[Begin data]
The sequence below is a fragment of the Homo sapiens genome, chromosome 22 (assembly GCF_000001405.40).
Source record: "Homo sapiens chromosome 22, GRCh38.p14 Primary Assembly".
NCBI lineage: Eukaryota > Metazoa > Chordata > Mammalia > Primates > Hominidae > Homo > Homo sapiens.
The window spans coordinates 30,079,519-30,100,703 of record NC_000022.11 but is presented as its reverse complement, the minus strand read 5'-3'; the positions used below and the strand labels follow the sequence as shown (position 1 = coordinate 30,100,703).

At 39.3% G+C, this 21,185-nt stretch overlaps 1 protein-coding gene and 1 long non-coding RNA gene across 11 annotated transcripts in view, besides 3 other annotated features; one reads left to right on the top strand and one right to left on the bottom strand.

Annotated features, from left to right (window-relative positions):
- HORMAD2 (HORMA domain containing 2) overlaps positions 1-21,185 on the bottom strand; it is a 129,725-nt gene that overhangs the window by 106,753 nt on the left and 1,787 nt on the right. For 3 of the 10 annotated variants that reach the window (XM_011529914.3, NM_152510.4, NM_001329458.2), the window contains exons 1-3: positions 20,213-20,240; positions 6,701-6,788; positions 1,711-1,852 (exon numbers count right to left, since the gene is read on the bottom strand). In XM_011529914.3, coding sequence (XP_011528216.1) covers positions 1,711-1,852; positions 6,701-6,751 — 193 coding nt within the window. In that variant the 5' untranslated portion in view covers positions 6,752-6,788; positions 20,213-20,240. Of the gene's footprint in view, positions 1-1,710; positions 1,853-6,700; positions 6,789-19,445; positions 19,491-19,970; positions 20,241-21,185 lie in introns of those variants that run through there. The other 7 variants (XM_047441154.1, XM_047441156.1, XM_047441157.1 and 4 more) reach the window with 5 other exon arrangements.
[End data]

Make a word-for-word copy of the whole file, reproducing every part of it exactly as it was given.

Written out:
The sequence below is a fragment of the Homo sapiens genome, chromosome 22 (assembly GCF_000001405.40).
Source record: "Homo sapiens chromosome 22, GRCh38.p14 Primary Assembly".
NCBI lineage: Eukaryota > Metazoa > Chordata > Mammalia > Primates > Hominidae > Homo > Homo sapiens.
The window spans coordinates 30,079,519-30,100,703 of record NC_000022.11 but is presented as its reverse complement, the minus strand read 5'-3'; the positions used below and the strand labels follow the sequence as shown (position 1 = coordinate 30,100,703).

At 39.3% G+C, this 21,185-nt stretch overlaps 1 protein-coding gene and 1 long non-coding RNA gene across 11 annotated transcripts in view, besides 3 other annotated features; one reads left to right on the top strand and one right to left on the bottom strand.

Annotated features, from left to right (window-relative positions):
- HORMAD2 (HORMA domain containing 2) overlaps positions 1-21,185 on the bottom strand; it is a 129,725-nt gene that overhangs the window by 106,753 nt on the left and 1,787 nt on the right. For 3 of the 10 annotated variants that reach the window (XM_011529914.3, NM_152510.4, NM_001329458.2), the window contains exons 1-3: positions 20,213-20,240; positions 6,701-6,788; positions 1,711-1,852 (exon numbers count right to left, since the gene is read on the bottom strand). In XM_011529914.3, coding sequence (XP_011528216.1) covers positions 1,711-1,852; positions 6,701-6,751 — 193 coding nt within the window. In that variant the 5' untranslated portion in view covers positions 6,752-6,788; positions 20,213-20,240. Of the gene's footprint in view, positions 1-1,710; positions 1,853-6,700; positions 6,789-19,445; positions 19,491-19,970; positions 20,241-21,185 lie in introns of those variants that run through there. The other 7 variants (XM_047441154.1, XM_047441156.1, XM_047441157.1 and 4 more) reach the window with 5 other exon arrangements.